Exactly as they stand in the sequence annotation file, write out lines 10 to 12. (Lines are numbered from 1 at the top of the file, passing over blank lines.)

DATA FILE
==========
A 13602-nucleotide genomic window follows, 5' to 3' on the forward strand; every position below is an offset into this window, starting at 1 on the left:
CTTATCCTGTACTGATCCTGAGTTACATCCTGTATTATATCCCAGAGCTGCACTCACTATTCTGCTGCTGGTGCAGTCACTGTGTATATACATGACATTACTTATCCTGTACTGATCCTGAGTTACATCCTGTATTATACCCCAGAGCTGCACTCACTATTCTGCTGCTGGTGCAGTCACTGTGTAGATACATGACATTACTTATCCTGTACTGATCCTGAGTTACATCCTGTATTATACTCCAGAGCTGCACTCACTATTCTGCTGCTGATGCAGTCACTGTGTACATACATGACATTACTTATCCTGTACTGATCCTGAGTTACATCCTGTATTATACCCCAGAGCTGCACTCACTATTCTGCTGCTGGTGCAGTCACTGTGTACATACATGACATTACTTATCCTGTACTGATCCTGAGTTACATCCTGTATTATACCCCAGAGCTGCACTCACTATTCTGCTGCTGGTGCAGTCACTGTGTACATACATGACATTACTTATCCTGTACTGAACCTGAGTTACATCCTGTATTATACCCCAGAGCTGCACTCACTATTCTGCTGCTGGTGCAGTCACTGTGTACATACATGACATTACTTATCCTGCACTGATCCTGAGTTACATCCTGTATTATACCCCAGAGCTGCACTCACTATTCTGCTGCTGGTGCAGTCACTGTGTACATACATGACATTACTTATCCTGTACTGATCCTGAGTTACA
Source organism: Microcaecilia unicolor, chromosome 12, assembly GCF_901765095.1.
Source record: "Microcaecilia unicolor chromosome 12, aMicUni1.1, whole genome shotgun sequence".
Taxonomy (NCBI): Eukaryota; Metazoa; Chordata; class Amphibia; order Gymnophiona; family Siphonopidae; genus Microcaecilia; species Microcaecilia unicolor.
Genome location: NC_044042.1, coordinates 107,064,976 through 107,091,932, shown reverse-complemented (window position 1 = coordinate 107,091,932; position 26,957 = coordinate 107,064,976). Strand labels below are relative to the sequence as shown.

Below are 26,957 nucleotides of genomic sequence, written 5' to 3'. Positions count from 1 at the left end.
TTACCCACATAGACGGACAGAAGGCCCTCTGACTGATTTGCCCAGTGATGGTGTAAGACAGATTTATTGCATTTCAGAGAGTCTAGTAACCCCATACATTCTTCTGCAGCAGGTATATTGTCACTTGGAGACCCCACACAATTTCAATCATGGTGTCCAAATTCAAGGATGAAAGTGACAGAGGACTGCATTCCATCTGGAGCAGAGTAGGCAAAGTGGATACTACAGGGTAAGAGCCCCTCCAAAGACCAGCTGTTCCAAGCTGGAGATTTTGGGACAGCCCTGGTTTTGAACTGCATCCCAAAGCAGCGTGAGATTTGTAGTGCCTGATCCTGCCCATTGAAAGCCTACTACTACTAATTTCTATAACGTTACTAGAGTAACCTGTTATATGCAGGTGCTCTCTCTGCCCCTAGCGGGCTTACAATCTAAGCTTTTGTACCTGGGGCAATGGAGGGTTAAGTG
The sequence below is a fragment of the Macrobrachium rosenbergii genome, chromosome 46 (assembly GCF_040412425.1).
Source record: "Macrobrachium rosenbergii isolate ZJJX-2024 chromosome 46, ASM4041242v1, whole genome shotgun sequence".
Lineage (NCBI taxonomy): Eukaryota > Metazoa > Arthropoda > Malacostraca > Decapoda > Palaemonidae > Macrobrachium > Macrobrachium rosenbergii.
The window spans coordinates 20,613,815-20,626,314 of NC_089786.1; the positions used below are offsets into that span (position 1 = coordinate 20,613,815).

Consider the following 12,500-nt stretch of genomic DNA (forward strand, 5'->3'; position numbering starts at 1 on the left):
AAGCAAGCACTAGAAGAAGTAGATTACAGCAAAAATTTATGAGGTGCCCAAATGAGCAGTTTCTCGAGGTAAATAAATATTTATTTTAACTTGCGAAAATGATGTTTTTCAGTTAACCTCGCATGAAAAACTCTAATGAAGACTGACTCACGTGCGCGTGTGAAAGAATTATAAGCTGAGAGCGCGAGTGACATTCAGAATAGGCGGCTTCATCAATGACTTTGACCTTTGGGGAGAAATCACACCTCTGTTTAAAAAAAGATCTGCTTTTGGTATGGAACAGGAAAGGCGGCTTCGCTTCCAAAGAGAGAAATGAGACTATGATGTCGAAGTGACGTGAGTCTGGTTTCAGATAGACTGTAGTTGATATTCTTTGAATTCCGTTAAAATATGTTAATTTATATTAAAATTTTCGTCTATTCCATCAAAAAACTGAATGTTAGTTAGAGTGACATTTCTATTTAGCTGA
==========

Source record: "Macrobrachium rosenbergii isolate ZJJX-2024 chromosome 46, ASM4041242v1, whole genome shotgun sequence".
Lineage (NCBI taxonomy): Eukaryota > Metazoa > Arthropoda > Malacostraca > Decapoda > Palaemonidae > Macrobrachium > Macrobrachium rosenbergii.
The window spans coordinates 20,613,815-20,626,314 of NC_089786.1; the positions used below are offsets into that span (position 1 = coordinate 20,613,815).